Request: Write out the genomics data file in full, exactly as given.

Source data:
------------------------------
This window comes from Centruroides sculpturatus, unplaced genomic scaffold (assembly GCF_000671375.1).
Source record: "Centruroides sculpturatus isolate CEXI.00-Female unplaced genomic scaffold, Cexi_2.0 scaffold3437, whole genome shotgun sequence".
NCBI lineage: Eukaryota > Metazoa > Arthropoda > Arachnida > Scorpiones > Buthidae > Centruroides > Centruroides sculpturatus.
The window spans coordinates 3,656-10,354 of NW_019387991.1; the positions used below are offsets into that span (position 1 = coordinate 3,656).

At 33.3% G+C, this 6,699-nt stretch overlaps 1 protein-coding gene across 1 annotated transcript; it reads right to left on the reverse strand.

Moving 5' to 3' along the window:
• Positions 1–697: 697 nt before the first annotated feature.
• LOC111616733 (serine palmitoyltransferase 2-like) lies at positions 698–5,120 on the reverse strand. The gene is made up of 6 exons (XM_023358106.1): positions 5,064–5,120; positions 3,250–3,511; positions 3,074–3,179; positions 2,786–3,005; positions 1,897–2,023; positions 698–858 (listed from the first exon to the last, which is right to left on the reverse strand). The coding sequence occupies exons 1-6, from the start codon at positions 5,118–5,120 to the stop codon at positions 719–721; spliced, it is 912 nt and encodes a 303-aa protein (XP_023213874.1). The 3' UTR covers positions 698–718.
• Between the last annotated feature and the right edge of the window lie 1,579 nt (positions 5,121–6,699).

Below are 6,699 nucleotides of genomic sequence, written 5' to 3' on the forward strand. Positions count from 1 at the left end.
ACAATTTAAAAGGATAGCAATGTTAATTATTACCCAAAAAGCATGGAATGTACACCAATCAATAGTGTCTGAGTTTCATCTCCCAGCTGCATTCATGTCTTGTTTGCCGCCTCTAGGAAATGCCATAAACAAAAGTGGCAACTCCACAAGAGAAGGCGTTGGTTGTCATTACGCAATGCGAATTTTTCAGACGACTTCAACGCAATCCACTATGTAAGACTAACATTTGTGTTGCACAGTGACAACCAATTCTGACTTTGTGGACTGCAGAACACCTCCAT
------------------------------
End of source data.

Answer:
This window comes from Centruroides sculpturatus, unplaced genomic scaffold (assembly GCF_000671375.1).
Source record: "Centruroides sculpturatus isolate CEXI.00-Female unplaced genomic scaffold, Cexi_2.0 scaffold3437, whole genome shotgun sequence".
NCBI lineage: Eukaryota > Metazoa > Arthropoda > Arachnida > Scorpiones > Buthidae > Centruroides > Centruroides sculpturatus.
The window spans coordinates 3,656-10,354 of NW_019387991.1; the positions used below are offsets into that span (position 1 = coordinate 3,656).

At 33.3% G+C, this 6,699-nt stretch overlaps 1 protein-coding gene across 1 annotated transcript; it reads right to left on the reverse strand.

Moving 5' to 3' along the window:
• Positions 1–697: 697 nt before the first annotated feature.
• LOC111616733 (serine palmitoyltransferase 2-like) lies at positions 698–5,120 on the reverse strand. The gene is made up of 6 exons (XM_023358106.1): positions 5,064–5,120; positions 3,250–3,511; positions 3,074–3,179; positions 2,786–3,005; positions 1,897–2,023; positions 698–858 (listed from the first exon to the last, which is right to left on the reverse strand). The coding sequence occupies exons 1-6, from the start codon at positions 5,118–5,120 to the stop codon at positions 719–721; spliced, it is 912 nt and encodes a 303-aa protein (XP_023213874.1). The 3' UTR covers positions 698–718.
• Between the last annotated feature and the right edge of the window lie 1,579 nt (positions 5,121–6,699).

Below are 6,699 nucleotides of genomic sequence, written 5' to 3' on the forward strand. Positions count from 1 at the left end.
ACAATTTAAAAGGATAGCAATGTTAATTATTACCCAAAAAGCATGGAATGTACACCAATCAATAGTGTCTGAGTTTCATCTCCCAGCTGCATTCATGTCTTGTTTGCCGCCTCTAGGAAATGCCATAAACAAAAGTGGCAACTCCACAAGAGAAGGCGTTGGTTGTCATTACGCAATGCGAATTTTTCAGACGACTTCAACGCAATCCACTATGTAAGACTAACATTTGTGTTGCACAGTGACAACCAATTCTGACTTTGTGGACTGCAGAACACCTCCAT